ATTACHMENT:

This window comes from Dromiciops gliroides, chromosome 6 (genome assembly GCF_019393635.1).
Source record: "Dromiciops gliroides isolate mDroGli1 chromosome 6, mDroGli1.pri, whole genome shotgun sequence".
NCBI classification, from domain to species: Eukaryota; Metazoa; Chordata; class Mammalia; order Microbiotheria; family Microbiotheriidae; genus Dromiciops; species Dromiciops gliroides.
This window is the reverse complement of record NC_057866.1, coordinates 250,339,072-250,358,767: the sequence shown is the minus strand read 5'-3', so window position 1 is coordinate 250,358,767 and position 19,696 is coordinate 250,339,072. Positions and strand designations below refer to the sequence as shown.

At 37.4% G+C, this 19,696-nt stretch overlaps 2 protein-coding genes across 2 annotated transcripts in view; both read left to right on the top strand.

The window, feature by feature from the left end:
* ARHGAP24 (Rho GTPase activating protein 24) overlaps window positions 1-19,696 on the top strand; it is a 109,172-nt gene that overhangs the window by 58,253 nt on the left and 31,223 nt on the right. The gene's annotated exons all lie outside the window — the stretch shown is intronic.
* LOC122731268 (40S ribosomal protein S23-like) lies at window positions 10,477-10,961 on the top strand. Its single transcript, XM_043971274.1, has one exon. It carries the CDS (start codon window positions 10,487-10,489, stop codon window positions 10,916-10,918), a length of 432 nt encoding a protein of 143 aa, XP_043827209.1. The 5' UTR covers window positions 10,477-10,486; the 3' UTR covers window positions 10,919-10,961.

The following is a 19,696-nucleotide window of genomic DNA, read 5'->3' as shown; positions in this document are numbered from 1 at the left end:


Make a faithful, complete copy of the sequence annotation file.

This window comes from Dromiciops gliroides, chromosome 6 (genome assembly GCF_019393635.1).
Source record: "Dromiciops gliroides isolate mDroGli1 chromosome 6, mDroGli1.pri, whole genome shotgun sequence".
NCBI classification, from domain to species: Eukaryota; Metazoa; Chordata; class Mammalia; order Microbiotheria; family Microbiotheriidae; genus Dromiciops; species Dromiciops gliroides.
This window is the reverse complement of record NC_057866.1, coordinates 250,339,072-250,358,767: the sequence shown is the minus strand read 5'-3', so window position 1 is coordinate 250,358,767 and position 19,696 is coordinate 250,339,072. Positions and strand designations below refer to the sequence as shown.

At 37.4% G+C, this 19,696-nt stretch overlaps 2 protein-coding genes across 2 annotated transcripts in view; both read left to right on the top strand.

The window, feature by feature from the left end:
* ARHGAP24 (Rho GTPase activating protein 24) overlaps window positions 1-19,696 on the top strand; it is a 109,172-nt gene that overhangs the window by 58,253 nt on the left and 31,223 nt on the right. The gene's annotated exons all lie outside the window — the stretch shown is intronic.
* LOC122731268 (40S ribosomal protein S23-like) lies at window positions 10,477-10,961 on the top strand. Its single transcript, XM_043971274.1, has one exon. It carries the CDS (start codon window positions 10,487-10,489, stop codon window positions 10,916-10,918), a length of 432 nt encoding a protein of 143 aa, XP_043827209.1. The 5' UTR covers window positions 10,477-10,486; the 3' UTR covers window positions 10,919-10,961.

The following is a 19,696-nucleotide window of genomic DNA, read 5'->3' as shown; positions in this document are numbered from 1 at the left end: